6.  Preparing your child.  Now it is the summer holidays most children will have visited their new schools before the holidays, they will have met the teachers etc, so the next step apart from gathering all the equipment, is to actually turn up on the first day.  I do not engage in excessive conversation with my Son over the summer about his new school, new routines etc.  He’s had those talks.  Now is the time for the holiday.  He needs a bit of time to try to switch off, to enjoy himself and to relax.  I will answer any questions he has and will discuss school with him if he wants to, but I won’t go out of my way to raise the subject.  Everyone’s child is different, but this is what works for us.
The only slight exception to this with my Son would be if I notice a marked change in his behaviour.  With aspergers syndrome my Son has difficulty in expressing his emotions verbally and I can often tell that he is anxious or upset if his behaviour becomes more aggressive and angry or if he becomes withdrawn and ‘unwell’. In these situations I would try to calm him and talk to him about what is worrying him.  If he is unable to tell me I might offer prompting questions, which this summer might be to ask how he feels about starting a new school.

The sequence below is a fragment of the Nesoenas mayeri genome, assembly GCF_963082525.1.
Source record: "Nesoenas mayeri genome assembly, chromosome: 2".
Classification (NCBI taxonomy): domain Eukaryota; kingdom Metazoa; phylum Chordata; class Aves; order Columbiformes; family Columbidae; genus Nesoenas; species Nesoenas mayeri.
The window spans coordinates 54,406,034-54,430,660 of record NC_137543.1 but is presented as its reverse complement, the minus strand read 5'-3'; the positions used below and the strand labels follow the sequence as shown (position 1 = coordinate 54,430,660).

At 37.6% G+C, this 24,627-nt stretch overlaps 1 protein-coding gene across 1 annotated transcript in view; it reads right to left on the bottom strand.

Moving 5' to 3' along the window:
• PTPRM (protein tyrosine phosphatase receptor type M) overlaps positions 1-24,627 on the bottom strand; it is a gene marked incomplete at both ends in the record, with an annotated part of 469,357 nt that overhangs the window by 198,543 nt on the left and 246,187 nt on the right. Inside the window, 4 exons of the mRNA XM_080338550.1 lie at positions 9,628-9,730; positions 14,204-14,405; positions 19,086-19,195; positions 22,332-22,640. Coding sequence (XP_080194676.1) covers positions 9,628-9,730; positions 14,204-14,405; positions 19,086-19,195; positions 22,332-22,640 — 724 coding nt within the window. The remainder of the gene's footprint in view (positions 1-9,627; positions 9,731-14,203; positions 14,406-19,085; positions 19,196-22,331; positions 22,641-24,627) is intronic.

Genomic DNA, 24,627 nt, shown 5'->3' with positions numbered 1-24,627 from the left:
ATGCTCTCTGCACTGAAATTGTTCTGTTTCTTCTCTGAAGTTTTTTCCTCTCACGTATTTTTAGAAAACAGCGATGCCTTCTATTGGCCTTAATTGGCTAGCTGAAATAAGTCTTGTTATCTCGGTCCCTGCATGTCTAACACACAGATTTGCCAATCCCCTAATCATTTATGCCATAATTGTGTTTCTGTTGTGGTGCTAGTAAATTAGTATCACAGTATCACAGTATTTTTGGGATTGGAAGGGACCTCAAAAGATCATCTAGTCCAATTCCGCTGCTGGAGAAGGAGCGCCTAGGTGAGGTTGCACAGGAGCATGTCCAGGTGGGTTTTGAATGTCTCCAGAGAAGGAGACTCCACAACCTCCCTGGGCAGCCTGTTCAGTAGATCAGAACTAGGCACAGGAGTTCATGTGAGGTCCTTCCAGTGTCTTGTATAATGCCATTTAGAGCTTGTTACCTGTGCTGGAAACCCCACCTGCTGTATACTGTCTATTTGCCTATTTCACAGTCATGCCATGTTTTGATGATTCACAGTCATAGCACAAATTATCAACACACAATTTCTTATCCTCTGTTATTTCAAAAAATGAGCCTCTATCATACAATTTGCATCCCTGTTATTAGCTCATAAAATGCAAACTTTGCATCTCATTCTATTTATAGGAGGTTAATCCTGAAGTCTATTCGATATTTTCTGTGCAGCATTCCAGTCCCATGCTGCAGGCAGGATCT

7.  New journeys.  For us this isn’t an issue, but many children will be having to make their own way to school for the first time when they start secondary school.  If this is the case then my suggestion would be to practice the route 2 or 3 times now or next week, then leave it and enjoy the summer and go back and do a quick recap with your Son  or Daughter the weekend before school starts.  If they have the confidence that they can do it now it may be one less thing they have to worry about over the summer.

8.  If you know anyone who has already started at that school try to get some tips in the next week or so, there are always some things that would be useful to know that aren’t on the parents induction list.  An example for us would be that my nephew started at the school where my Son is going last year.  In his first week he came home and they were told that all their excercise books had to be covered with sticky backed plastic.  This hadn’t been mentioned in any of the literature, so my Sister-in-Law had to dash out and find sticky back plastic.

9.  Plan something nice to do at the end of the holiday.  We are going on our anual holiday in the last 2 weeks because we felt it would give us something to look forward to during the summer and thought it might be a distraction from spending those last couple of weeks thinking about the looming change.  If you can’t go away, or have already planned your holiday then may be plan another treat.  A day out to somewhere special, have a friend over for a sleep-over or a arrange a little party or meal out.  Just something to give a focus to plan other than school.

10.  I couldn’t think of any more, but as lists usually go up to ten I thought you could add the last one!

These are the things I will be trying to do to help my Son.  Do you have any other ideas for helping manage the starting school process?  or are you a ‘go with the flow’ type?  I’d love to hear your views.

Thanks for reading 🙂

About Violets Diary

Visually impaired Mum, with VI hubby, 2 disabled children. Disability campaigner, novice blogger and tweeter. Trying to put the world to rights and share our journey and positive stories. https://violetsdiary.wordpress.com